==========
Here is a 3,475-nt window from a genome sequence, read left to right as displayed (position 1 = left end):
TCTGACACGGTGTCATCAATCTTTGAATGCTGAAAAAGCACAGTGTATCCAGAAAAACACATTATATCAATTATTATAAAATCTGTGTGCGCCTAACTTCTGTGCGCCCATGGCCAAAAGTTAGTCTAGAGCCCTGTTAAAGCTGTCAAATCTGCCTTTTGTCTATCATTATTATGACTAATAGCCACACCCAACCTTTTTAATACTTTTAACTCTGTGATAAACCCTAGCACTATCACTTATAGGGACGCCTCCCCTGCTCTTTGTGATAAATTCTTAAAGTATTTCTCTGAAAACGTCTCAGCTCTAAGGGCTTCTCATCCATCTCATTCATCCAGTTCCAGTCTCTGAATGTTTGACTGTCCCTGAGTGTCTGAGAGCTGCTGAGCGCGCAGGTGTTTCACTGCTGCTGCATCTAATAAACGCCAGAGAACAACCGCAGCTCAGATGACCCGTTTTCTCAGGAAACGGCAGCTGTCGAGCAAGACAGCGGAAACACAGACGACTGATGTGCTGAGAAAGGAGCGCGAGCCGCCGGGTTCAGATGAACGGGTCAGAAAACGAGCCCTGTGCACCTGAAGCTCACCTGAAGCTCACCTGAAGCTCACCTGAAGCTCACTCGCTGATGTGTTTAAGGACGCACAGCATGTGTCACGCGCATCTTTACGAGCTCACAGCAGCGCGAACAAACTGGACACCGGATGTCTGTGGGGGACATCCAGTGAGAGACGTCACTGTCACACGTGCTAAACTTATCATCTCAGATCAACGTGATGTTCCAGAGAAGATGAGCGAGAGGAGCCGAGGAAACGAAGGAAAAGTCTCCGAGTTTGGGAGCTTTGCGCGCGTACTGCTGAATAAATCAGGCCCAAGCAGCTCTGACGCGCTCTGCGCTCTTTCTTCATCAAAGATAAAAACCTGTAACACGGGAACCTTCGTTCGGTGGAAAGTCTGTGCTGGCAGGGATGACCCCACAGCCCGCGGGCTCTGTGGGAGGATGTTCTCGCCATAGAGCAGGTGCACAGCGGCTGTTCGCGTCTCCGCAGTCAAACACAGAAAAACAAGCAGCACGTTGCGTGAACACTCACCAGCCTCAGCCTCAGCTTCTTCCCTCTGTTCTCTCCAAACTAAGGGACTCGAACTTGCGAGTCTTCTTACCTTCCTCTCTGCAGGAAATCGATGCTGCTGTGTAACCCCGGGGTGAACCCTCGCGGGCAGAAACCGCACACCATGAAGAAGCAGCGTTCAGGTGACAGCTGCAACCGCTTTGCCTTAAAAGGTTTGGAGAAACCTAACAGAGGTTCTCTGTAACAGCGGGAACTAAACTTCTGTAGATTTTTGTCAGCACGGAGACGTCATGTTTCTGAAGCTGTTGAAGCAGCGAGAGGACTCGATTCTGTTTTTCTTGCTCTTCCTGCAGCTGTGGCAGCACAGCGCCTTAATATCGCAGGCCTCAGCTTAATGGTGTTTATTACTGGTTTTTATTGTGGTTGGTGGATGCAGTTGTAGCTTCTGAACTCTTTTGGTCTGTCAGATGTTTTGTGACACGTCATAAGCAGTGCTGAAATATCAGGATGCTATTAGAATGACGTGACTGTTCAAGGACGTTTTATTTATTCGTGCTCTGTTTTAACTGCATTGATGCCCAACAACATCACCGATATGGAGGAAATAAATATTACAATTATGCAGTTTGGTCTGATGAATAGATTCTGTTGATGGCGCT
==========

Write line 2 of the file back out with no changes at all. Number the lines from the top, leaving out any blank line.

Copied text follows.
TCTGACACGGTGTCATCAATCTTTGAATGCTGAAAAAGCACAGTGTATCCAGAAAAACACATTATATCAATTATTATAAAATCTGTGTGCGCCTAACTTCTGTGCGCCCATGGCCAAAAGTTAGTCTAGAGCCCTGTTAAAGCTGTCAAATCTGCCTTTTGTCTATCATTATTATGACTAATAGCCACACCCAACCTTTTTAATACTTTTAACTCTGTGATAAACCCTAGCACTATCACTTATAGGGACGCCTCCCCTGCTCTTTGTGATAAATTCTTAAAGTATTTCTCTGAAAACGTCTCAGCTCTAAGGGCTTCTCATCCATCTCATTCATCCAGTTCCAGTCTCTGAATGTTTGACTGTCCCTGAGTGTCTGAGAGCTGCTGAGCGCGCAGGTGTTTCACTGCTGCTGCATCTAATAAACGCCAGAGAACAACCGCAGCTCAGATGACCCGTTTTCTCAGGAAACGGCAGCTGTCGAGCAAGACAGCGGAAACACAGACGACTGATGTGCTGAGAAAGGAGCGCGAGCCGCCGGGTTCAGATGAACGGGTCAGAAAACGAGCCCTGTGCACCTGAAGCTCACCTGAAGCTCACCTGAAGCTCACCTGAAGCTCACTCGCTGATGTGTTTAAGGACGCACAGCATGTGTCACGCGCATCTTTACGAGCTCACAGCAGCGCGAACAAACTGGACACCGGATGTCTGTGGGGGACATCCAGTGAGAGACGTCACTGTCACACGTGCTAAACTTATCATCTCAGATCAACGTGATGTTCCAGAGAAGATGAGCGAGAGGAGCCGAGGAAACGAAGGAAAAGTCTCCGAGTTTGGGAGCTTTGCGCGCGTACTGCTGAATAAATCAGGCCCAAGCAGCTCTGACGCGCTCTGCGCTCTTTCTTCATCAAAGATAAAAACCTGTAACACGGGAACCTTCGTTCGGTGGAAAGTCTGTGCTGGCAGGGATGACCCCACAGCCCGCGGGCTCTGTGGGAGGATGTTCTCGCCATAGAGCAGGTGCACAGCGGCTGTTCGCGTCTCCGCAGTCAAACACAGAAAAACAAGCAGCACGTTGCGTGAACACTCACCAGCCTCAGCCTCAGCTTCTTCCCTCTGTTCTCTCCAAACTAAGGGACTCGAACTTGCGAGTCTTCTTACCTTCCTCTCTGCAGGAAATCGATGCTGCTGTGTAACCCCGGGGTGAACCCTCGCGGGCAGAAACCGCACACCATGAAGAAGCAGCGTTCAGGTGACAGCTGCAACCGCTTTGCCTTAAAAGGTTTGGAGAAACCTAACAGAGGTTCTCTGTAACAGCGGGAACTAAACTTCTGTAGATTTTTGTCAGCACGGAGACGTCATGTTTCTGAAGCTGTTGAAGCAGCGAGAGGACTCGATTCTGTTTTTCTTGCTCTTCCTGCAGCTGTGGCAGCACAGCGCCTTAATATCGCAGGCCTCAGCTTAATGGTGTTTATTACTGGTTTTTATTGTGGTTGGTGGATGCAGTTGTAGCTTCTGAACTCTTTTGGTCTGTCAGATGTTTTGTGACACGTCATAAGCAGTGCTGAAATATCAGGATGCTATTAGAATGACGTGACTGTTCAAGGACGTTTTATTTATTCGTGCTCTGTTTTAACTGCATTGATGCCCAACAACATCACCGATATGGAGGAAATAAATATTACAATTATGCAGTTTGGTCTGATGAATAGATTCTGTTGATGGCGCT